Frog Fractions 2 hatches from Glittermitten Grove

The elusive Frog Fractions 2 snuck out while over the RPS Crimble holiday, hidden inside a colourful game about building a faerie village and locked away behind a sprawling ARG. Frog Fractions 2 could never be as surprising as the first game, given that y’know we now have heard of Frog Fractions, but it seems to have made a fair go of replacing surprise with epicness. Epicity? Epicicity? That thing. Once again, FF leaps wildly between genres on a wild adventure hidden within something innocuous. This time, your way in is to buy the sparkly-named Glittermitten Grove [official site].

Glittermitten Grove is itself a game about faeries. Your official blurb:

“Ahoy, a-hey, o loddi-doddi day, fair traveller and welcome to Glittermitten Grove! Here you will find a land of enchantment, whimsy, and resource management. Sow the fields with magic seeds, pick berries from the plentiful boughs of our sugar fern trees, and collect sparkles from the resplendent rays of our sun-kissed thicket to help us prepare for the long winter ahead. Come join us in our faerieland, full of strange adventure!”

But OH there are SECRET THINGS. It jaunts merrily across all sorts of genres and weird minigames and look, that’s just the basic Frog Fractions pitch and I’ll not say more, beyond a notice that you might want to dig up a Mass Effect 2 save file.

If you want in, Glittermitten Grove is £14.99/19,99€/$19.99 on Steam.

Glittermitten had actually been released for over a week, sitting innocently on Steam, before Frog Fractions 2 was revealed. The release was the end of a ARG with a year-and-a-half of twists and turns, ultimately solved by inserting a key found in an escape room into a red button someone received after solving a chain of online puzzles and telling The Internet their address. Check out this Waypoint article for more on the ARG.

Or maybe you simply want to build a faerie village in Glittermitten Grove:

From this site

7 Comments

  1. DrollRemark says:

    His favorite moment during this whole journey was when the deliberately Frog Fractions 2-focused ARG released a video where Crawford is kidnapped by time travelers and drops some floppy disks on the ground. When people found the disks, he expected they’d unlock a series of files encrypted in the now-ancient ARG format—yes, a real thing—instantly. Instead, it took six months and someone with a math degree to break into the code and figure it out.

    Oh god, I remember that – I was following the forum thread where people were trying to solve the ARG and this nearly killed it completely dead. Would love to know how many of the low-post-count users that occasionally popped up and offered useful advice were actually “helping hands” along the way, because there seemed to be a few of those.

    • Norgg says:

      It was .arj not .arg. Also my degree was in Computer Science.

  2. Ross Angus says:

    I never got to the good bit of Frog Fractions. The skill ceiling was too high. I have missed out.

  3. Noc says:

    Maybe the real Frog Fractions 2 was the friends we found along the way.

  4. MadTinkerer says:

    Well we finally know what an 8 hour-ish Frog Fractions game looks like (It might be shorter for you if you decide to travel to the main game hub instead of growing your fairy village to maximum castle size).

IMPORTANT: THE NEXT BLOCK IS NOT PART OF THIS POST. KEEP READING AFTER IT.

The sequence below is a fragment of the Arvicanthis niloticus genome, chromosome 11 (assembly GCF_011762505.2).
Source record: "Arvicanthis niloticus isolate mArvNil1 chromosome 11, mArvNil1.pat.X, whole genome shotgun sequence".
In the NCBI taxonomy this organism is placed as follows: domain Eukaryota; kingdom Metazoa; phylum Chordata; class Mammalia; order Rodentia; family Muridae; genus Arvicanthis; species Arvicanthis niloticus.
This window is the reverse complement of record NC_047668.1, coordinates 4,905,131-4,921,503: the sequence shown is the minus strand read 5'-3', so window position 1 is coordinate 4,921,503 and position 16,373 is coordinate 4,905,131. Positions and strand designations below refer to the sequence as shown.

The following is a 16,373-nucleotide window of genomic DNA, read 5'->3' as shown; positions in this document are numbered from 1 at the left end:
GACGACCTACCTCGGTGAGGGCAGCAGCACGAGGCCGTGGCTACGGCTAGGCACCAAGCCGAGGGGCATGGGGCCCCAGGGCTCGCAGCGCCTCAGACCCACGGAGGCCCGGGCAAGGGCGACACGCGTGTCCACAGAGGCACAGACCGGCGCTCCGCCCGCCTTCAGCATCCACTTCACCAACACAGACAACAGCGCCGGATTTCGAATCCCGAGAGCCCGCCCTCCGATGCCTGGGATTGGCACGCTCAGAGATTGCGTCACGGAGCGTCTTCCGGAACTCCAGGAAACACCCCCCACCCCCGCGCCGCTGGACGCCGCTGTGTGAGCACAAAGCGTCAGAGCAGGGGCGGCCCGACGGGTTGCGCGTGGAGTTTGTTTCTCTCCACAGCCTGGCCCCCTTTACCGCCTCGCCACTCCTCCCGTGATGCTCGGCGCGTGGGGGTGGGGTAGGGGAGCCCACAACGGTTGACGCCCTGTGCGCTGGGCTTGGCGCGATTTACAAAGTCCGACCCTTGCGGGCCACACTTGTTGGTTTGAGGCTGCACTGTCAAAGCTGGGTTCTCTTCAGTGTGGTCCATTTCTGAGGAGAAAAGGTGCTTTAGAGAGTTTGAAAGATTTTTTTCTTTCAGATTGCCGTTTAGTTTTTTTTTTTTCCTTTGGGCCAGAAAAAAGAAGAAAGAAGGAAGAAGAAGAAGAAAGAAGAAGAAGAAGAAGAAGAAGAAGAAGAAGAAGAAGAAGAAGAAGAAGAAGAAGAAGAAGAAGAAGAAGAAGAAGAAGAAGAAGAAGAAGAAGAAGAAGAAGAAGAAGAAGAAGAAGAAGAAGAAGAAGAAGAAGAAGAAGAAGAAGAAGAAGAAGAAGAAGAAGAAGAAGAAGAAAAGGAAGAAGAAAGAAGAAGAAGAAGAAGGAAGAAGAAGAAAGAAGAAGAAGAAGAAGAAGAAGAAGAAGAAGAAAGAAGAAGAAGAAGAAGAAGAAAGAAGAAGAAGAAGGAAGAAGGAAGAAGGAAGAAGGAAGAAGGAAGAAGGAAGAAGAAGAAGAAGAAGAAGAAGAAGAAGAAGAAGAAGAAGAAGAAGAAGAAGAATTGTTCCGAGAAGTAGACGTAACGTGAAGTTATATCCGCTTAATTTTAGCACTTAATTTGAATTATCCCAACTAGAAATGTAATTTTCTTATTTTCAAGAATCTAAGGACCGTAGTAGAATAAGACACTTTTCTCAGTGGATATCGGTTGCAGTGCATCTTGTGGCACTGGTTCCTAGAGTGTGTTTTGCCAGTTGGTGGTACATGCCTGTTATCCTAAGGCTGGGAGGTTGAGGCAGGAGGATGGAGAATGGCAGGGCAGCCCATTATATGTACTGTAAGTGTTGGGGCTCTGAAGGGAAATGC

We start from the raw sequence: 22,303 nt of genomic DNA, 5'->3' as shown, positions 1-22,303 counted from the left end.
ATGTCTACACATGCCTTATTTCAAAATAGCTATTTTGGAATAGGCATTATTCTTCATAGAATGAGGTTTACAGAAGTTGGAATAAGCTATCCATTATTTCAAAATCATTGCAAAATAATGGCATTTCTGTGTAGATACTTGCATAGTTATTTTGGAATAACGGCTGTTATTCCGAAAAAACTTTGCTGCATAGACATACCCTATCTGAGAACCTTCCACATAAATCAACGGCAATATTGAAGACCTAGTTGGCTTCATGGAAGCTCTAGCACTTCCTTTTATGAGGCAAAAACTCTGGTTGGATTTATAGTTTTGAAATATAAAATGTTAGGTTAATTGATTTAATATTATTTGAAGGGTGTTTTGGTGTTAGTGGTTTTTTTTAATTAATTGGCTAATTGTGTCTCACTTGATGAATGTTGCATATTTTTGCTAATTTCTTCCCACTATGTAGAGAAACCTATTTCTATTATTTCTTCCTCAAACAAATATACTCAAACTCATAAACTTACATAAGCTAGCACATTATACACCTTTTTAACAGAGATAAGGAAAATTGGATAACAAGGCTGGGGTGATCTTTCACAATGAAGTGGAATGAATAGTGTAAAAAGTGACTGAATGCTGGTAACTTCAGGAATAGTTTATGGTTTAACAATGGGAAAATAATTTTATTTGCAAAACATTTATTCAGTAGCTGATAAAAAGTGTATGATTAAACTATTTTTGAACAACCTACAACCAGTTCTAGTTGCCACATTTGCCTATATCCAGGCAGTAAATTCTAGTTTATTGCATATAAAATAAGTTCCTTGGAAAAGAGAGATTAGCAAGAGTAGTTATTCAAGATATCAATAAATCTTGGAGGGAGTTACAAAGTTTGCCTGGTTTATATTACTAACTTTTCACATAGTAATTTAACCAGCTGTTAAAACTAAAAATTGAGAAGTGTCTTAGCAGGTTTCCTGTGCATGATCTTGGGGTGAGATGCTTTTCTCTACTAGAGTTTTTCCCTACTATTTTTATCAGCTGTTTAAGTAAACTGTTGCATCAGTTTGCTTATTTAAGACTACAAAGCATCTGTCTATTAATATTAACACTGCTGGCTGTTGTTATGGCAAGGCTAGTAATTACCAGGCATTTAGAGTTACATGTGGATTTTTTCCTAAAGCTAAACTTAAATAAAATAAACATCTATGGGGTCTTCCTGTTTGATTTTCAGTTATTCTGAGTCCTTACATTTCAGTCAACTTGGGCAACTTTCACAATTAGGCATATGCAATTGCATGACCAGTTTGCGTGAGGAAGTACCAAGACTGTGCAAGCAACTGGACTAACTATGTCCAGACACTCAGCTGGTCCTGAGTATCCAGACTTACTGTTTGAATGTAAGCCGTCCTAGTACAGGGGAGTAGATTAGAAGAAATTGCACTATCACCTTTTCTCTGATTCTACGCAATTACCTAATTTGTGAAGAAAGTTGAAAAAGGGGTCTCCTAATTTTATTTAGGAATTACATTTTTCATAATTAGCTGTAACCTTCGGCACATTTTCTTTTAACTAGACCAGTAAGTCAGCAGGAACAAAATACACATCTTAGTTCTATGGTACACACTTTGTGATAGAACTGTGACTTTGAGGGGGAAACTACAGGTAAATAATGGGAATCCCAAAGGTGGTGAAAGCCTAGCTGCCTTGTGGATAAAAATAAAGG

For a game that long, I think it would have been better to have more of the mechanics be on a better curve. Although the minigames are mercifully easy for the most part (in the chess minigame you just have to survive, not defeat the enemy), the fact that you are jumping back and forth between such different games and in pretty much any order means you’re learning a broad range of mechanics but you don’t really have a chance to explore anything in depth. Some things do build on each other, like how the snake minigame teaches you the snake controls before letting you back in the hub with snake controls.

    Likewise, the humor is constant. It’s good, IMHO, and I loved how the references stacked with each other. But I kind of would have liked an actual story this time. I know if you pay attention there’s the thing with the mindstones and the time machine, but a lot of the time it’s hard to tell what is just a random joke and what’s just a silly part of the main story. The fairy advisor acts like everything you see is actually part of the Glittermitten Grove universe and 100% normal but that’s more of a running gag than a storyline.

    With that said, I absolutely prefer a game that’s so lighthearted you can’t tell when it’s being a little serious to something that’s unrelentingly dour because the creators don’t understand how to not take their own fictional universe too seriously. We have so many of the latter already.

    I would have liked it even better if more of the minigames had actually built on each other, and if more of the silly plot was less obscured by seemingly-unrelated absurdidty. Maybe it wouldn’t have been Frog Fractions 2 if it was. Maybe what I really want is something mid-way between a serious game with one set of deep mechanics and this one.

    Even so, I give it a solid 10 and a hearty thumbs-up. It would have been 8 or 9, but I gave extra points for having the gonads to make the main hub world in that style.

  5. TechnicalBen says:

    The reviews are priceless. Some of the recent ones may have leapfrogged over the older reviews. I may get this in a sale when it is at fractions of it’s price. I should not wait 2 long though.

    • TheLetterM says:

      They certainly are ribbiting. Looking through the negative reviews, there are a few that seemed were unaware of the actual game they were buying, and just wanted to play with faeries.